Natural gas prices are really, really low in the wholesale market.
The graph above shows daily natural gas prices traded at the Henry Hub, in dollars per million British thermal units ($/mmBtu), from January 1997 to today. Prices on the graph are in nominal dollars, not adjusted for inflation. Natural gas prices have exhibited a great deal of volatility. The average price over this period is $4.60 per mmBtu and the long-term trend is upward sloping as shown by the red line. This fits well with the widespread perception that energy prices always go up.
This graph shows prices on a monthly basis, which smooths out some of the volatility, but not much. Prices on this graph are in real dollars. Specifically, they have been converted to today’s (2015) dollars. After adjusting for inflation, the monthly average price is $5.53 per mmBtu and the long term trend is downward sloping. In other words, in real dollars, natural gas prices have declined over this period of time.
Why have prices declined? In a few words—the shale gas revolution.
Until 2008, the contribution of shale gas production to total US natural gas production was small (see green area above). Since then, total natural gas production has risen dramatically. Even more dramatic is shale gas’ contribution to total US natural gas production which today is greater than 56%. The Energy Information Administration’s 2012 “Outlook” projected this level of contribution on the part of shale gas would not happen until 2035. Twenty years sooner than predicted, here we are.
Using December 2008 as a demarcation point and splitting the data into two segments, we see two very different worlds. From January 1997 to December 2008, natural gas prices rose by more than 19% per year. Since then, they have fallen 5.7% per year.
Other commodities are experiencing declining prices recently. Iron ore and copper prices, for example, have dropped dramatically, primarily because of declining demand in China. Natural gas prices have declined in the face of rising demand. This is truly astounding.
This frequency diagram shows how today’s prices compare to historical prices (all in real dollars). Natural gas prices are really, really low.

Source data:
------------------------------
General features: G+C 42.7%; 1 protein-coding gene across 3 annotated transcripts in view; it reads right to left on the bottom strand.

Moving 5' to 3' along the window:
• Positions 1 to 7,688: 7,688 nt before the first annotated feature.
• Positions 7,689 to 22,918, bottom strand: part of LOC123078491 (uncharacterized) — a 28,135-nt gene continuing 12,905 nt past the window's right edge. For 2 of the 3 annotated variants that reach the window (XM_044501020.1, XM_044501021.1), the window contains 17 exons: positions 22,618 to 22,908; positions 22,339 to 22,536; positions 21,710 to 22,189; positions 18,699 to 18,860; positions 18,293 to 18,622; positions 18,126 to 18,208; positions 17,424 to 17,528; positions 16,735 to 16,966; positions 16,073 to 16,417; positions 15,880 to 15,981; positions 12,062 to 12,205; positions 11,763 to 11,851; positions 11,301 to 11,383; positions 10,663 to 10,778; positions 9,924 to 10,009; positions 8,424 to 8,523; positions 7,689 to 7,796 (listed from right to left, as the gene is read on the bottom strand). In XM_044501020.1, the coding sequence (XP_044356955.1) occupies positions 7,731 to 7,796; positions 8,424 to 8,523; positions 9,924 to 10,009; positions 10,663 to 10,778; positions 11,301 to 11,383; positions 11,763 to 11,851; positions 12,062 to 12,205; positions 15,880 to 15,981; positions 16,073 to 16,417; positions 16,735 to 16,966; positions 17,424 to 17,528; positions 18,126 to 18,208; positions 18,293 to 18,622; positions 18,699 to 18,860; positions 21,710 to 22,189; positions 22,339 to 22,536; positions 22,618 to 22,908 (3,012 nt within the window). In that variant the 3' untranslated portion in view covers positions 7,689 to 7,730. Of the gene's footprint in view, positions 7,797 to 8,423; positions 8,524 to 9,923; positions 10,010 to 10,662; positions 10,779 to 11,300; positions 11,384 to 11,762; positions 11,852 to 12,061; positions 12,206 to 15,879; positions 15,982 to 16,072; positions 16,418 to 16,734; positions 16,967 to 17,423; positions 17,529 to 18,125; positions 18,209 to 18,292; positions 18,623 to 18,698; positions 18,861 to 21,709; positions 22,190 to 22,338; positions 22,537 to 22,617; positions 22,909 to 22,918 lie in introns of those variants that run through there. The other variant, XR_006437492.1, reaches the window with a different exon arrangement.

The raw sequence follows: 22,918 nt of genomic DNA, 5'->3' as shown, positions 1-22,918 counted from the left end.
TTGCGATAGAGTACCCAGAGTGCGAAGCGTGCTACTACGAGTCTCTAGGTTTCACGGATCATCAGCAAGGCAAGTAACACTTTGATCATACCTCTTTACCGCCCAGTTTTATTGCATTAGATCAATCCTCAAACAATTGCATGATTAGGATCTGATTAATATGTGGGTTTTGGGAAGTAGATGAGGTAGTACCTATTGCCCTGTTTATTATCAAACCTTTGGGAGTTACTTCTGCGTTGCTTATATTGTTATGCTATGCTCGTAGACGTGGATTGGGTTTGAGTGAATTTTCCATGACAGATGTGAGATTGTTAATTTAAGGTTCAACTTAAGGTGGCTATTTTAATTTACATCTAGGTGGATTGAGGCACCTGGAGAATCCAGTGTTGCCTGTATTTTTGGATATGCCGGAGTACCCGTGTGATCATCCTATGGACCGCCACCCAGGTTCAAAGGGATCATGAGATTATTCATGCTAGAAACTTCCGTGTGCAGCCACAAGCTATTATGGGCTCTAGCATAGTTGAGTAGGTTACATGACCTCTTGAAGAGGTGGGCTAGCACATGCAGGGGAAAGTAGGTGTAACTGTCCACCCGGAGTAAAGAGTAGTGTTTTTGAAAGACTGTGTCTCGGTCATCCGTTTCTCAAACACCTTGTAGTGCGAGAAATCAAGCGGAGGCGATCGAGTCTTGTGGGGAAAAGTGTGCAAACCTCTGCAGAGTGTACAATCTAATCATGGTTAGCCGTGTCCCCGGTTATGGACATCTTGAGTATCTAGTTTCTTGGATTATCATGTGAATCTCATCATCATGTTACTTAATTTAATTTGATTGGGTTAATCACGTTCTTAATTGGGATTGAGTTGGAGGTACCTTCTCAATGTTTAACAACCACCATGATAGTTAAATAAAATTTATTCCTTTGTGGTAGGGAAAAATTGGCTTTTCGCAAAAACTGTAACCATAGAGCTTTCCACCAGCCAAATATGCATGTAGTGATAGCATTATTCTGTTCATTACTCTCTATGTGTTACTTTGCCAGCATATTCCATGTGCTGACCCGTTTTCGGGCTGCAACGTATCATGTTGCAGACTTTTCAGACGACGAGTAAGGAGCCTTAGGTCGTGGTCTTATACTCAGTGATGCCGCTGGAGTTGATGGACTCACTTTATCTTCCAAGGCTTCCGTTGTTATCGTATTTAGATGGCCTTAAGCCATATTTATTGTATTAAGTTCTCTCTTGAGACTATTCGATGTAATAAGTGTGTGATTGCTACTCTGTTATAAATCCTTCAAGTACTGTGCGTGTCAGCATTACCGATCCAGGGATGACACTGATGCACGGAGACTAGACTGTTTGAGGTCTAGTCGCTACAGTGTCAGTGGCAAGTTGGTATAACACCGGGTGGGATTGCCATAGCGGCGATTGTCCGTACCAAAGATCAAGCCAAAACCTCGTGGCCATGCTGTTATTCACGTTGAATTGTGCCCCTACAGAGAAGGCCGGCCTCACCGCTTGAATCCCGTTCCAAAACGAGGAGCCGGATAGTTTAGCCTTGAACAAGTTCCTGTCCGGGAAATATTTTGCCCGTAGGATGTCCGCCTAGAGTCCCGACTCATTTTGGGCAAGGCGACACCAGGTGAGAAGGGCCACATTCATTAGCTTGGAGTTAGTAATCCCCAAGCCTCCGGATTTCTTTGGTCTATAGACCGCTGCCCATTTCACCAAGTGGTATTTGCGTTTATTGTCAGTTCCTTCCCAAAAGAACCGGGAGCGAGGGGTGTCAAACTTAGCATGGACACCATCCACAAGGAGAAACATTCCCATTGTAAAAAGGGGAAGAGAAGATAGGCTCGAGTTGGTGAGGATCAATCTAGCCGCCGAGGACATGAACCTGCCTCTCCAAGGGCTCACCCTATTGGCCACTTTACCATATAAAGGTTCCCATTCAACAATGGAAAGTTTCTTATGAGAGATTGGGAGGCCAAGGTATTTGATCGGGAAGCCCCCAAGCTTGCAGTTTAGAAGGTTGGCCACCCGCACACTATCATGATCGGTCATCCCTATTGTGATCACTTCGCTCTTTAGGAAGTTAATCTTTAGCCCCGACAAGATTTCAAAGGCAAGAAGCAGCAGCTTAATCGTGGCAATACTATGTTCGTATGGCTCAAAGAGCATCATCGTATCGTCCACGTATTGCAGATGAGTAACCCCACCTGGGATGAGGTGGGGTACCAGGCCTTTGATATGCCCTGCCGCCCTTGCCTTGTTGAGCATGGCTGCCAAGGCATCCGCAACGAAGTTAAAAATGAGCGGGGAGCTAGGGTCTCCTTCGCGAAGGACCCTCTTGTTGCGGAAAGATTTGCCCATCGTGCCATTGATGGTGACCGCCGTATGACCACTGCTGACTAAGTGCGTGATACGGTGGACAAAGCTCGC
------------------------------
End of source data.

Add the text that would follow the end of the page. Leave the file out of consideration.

But, there is more to this story. First some background.
During World War II, two pipelines (the Big Inch and the Little Inch) were built by the US government to transport crude oil from the Gulf Coast to refineries in New Jersey. The pipelines allowed the oil to be transported by land, rather than by sea tankers (which were exposed to German U-boats) as had been the practice. After the war, these pipelines were sold to commercial enterprises and transformed to transport abundant and low cost Gulf Coast natural gas to Northeast industrial markets. Subsequently, other pipelines were built to move low cost natural gas from the Southwest to the pricier Northeast and Midwest markets.
The difference between the prices of a commodity at two different delivery points is known as basis. If Gulf Coast natural gas at the Henry Hub sells for $5.53 per mmBtu and sells for $6.53 in New Jersey, the basis differential is $1.00. And this is the way it was for many decades—natural gas in Northeastern markets trading at a basis (compared to the Henry Hub price) of a dollar or more. But things have changed.
Because of the immense increase in volume of natural gas being produced from the Marcellus Shale, natural gas for delivery in Pennsylvania and New York State, for example, sells for $1.50 or more below the Henry Hub price. This is a negative basis. Today, with natural gas trading around $2.60 per mmBtu at the Henry Hub, natural gas can be purchased for a little over a dollar per mmBtu in Pennsylvania and New York.
For energy buyers, these are days to remember. For natural gas producers, not so much.
Evelyn Teel contributed to this article.
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